A cost or benefit that occurs in one year’s time is treated as having a lower real value now than an identical benefit or cost today. The corresponding term used to calculate the present value of a flow of future benefits (and costs) is the discount rate. The formula is:
PV = the present value of the benefit or cost occurring in a future year
r = the discount rate
t = the number of years into the future after the base date of analysis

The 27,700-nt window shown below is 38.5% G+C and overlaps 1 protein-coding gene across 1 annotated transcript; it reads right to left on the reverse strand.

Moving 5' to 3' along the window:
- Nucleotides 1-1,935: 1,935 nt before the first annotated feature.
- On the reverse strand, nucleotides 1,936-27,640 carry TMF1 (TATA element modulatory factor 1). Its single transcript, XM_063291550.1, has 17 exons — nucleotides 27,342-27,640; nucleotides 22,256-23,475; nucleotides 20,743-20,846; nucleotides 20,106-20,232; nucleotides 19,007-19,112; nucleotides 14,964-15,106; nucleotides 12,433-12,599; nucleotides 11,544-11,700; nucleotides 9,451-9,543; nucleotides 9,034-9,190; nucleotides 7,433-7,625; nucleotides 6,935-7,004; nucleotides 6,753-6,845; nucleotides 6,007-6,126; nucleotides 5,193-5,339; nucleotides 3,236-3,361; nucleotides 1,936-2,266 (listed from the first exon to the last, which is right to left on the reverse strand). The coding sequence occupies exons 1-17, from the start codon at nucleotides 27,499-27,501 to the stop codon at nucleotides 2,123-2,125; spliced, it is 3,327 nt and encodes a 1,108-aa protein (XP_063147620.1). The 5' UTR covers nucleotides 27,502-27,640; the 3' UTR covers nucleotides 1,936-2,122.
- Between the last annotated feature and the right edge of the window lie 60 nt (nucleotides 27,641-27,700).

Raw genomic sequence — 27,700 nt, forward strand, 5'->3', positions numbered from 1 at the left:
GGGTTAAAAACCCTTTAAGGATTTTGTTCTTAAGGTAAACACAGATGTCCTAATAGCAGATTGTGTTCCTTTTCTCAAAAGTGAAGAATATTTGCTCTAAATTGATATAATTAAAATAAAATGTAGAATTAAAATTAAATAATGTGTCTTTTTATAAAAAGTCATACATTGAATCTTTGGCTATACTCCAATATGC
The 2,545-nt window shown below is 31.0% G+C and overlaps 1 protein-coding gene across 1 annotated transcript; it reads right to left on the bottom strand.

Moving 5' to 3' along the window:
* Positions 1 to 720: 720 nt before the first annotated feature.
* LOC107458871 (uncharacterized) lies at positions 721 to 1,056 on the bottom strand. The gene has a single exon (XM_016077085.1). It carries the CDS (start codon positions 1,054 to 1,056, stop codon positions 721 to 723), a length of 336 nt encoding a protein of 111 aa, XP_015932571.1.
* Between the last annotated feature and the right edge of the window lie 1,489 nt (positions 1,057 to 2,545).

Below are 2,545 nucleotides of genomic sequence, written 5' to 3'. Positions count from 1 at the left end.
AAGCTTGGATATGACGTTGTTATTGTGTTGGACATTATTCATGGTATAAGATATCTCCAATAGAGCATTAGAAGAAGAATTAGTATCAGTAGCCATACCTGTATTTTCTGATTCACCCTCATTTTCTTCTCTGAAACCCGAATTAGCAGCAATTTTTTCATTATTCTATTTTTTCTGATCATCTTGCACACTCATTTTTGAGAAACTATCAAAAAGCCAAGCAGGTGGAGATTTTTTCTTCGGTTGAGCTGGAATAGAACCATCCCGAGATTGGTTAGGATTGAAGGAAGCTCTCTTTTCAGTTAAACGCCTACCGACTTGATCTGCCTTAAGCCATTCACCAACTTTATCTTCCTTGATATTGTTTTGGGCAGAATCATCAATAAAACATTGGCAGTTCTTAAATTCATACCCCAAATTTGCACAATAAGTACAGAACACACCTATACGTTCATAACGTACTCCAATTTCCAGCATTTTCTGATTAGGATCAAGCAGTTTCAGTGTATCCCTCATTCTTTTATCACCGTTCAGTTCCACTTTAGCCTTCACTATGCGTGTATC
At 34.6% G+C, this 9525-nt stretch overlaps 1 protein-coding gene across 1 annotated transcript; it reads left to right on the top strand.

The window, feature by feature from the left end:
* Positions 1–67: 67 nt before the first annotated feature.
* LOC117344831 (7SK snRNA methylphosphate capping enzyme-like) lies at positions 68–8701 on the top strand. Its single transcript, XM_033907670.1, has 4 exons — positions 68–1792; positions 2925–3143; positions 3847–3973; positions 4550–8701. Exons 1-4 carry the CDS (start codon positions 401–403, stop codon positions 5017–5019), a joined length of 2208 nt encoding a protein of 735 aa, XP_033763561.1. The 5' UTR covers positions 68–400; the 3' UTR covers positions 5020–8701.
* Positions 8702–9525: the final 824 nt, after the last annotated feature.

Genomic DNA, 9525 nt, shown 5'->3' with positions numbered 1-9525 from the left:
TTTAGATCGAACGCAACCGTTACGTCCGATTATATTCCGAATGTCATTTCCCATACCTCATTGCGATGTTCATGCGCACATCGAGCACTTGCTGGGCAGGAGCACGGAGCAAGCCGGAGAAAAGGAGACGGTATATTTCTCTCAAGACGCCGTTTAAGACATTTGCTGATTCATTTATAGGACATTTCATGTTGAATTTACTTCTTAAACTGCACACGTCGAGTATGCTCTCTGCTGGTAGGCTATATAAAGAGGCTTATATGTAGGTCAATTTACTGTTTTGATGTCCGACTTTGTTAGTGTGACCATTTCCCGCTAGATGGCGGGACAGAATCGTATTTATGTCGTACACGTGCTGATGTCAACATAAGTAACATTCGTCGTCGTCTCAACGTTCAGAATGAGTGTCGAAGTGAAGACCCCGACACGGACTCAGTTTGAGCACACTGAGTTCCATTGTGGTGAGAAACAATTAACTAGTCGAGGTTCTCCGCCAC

Xt = the benefit or cost in year t
T = the life of the scheme
Discounting often causes discomfort; why should we be prepared to spend less to reduce the risk of a death occurring in 50 years time than to reduce the risk of a death tomorrow? The key point however is to recognise that in any decision we are making some judgement which compares impacts now to impacts in some point in the future. The advantages of discounting are then that at least it enforces consistency and it makes the assumptions explicit. However, there are limitations to both arguments for discounting.